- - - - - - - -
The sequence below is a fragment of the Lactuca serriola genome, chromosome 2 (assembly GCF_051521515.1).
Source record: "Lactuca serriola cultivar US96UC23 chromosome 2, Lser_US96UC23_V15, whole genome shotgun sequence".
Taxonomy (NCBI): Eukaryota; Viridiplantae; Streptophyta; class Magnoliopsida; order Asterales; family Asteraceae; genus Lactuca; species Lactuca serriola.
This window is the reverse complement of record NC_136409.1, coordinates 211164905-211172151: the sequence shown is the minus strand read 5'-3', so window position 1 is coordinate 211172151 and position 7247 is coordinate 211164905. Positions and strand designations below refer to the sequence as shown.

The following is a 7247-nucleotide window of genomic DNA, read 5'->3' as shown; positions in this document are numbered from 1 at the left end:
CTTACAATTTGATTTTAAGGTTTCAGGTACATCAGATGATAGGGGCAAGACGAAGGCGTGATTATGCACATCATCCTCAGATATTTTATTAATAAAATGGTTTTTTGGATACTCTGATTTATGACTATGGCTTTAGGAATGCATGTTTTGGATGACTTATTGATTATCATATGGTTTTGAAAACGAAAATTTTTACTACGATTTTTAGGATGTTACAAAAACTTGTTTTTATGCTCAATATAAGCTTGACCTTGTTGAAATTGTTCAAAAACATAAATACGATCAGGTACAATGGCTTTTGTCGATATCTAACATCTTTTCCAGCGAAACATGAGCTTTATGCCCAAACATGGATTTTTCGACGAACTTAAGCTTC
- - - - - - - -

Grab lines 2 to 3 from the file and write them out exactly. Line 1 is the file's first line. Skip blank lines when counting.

Source record: "Lactuca serriola cultivar US96UC23 chromosome 2, Lser_US96UC23_V15, whole genome shotgun sequence".
Taxonomy (NCBI): Eukaryota; Viridiplantae; Streptophyta; class Magnoliopsida; order Asterales; family Asteraceae; genus Lactuca; species Lactuca serriola.